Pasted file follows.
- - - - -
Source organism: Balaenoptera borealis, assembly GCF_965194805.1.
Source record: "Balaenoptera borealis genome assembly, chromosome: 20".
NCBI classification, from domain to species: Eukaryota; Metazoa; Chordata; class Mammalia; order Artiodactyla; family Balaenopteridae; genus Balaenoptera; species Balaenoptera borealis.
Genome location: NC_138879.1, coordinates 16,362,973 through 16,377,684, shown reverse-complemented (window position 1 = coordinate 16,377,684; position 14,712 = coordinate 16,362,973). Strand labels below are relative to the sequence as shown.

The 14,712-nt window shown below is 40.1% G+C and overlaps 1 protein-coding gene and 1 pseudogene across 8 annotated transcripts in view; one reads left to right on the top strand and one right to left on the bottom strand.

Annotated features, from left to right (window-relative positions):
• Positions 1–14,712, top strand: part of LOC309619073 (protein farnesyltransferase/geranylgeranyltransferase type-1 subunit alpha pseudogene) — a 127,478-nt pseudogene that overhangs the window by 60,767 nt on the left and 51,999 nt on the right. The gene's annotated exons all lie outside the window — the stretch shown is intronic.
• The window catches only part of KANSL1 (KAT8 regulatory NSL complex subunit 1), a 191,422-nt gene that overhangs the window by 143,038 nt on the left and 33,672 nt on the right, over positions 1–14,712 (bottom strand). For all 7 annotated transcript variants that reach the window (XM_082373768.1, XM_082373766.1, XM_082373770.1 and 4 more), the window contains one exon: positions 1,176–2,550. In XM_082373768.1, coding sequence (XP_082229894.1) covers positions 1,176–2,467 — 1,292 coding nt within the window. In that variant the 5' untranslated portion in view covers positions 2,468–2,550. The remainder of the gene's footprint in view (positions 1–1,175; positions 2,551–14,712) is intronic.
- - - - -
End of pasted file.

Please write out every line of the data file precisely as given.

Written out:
Source organism: Balaenoptera borealis, assembly GCF_965194805.1.
Source record: "Balaenoptera borealis genome assembly, chromosome: 20".
NCBI classification, from domain to species: Eukaryota; Metazoa; Chordata; class Mammalia; order Artiodactyla; family Balaenopteridae; genus Balaenoptera; species Balaenoptera borealis.
Genome location: NC_138879.1, coordinates 16,362,973 through 16,377,684, shown reverse-complemented (window position 1 = coordinate 16,377,684; position 14,712 = coordinate 16,362,973). Strand labels below are relative to the sequence as shown.

The 14,712-nt window shown below is 40.1% G+C and overlaps 1 protein-coding gene and 1 pseudogene across 8 annotated transcripts in view; one reads left to right on the top strand and one right to left on the bottom strand.

Annotated features, from left to right (window-relative positions):
• Positions 1–14,712, top strand: part of LOC309619073 (protein farnesyltransferase/geranylgeranyltransferase type-1 subunit alpha pseudogene) — a 127,478-nt pseudogene that overhangs the window by 60,767 nt on the left and 51,999 nt on the right. The gene's annotated exons all lie outside the window — the stretch shown is intronic.
• The window catches only part of KANSL1 (KAT8 regulatory NSL complex subunit 1), a 191,422-nt gene that overhangs the window by 143,038 nt on the left and 33,672 nt on the right, over positions 1–14,712 (bottom strand). For all 7 annotated transcript variants that reach the window (XM_082373768.1, XM_082373766.1, XM_082373770.1 and 4 more), the window contains one exon: positions 1,176–2,550. In XM_082373768.1, coding sequence (XP_082229894.1) covers positions 1,176–2,467 — 1,292 coding nt within the window. In that variant the 5' untranslated portion in view covers positions 2,468–2,550. The remainder of the gene's footprint in view (positions 1–1,175; positions 2,551–14,712) is intronic.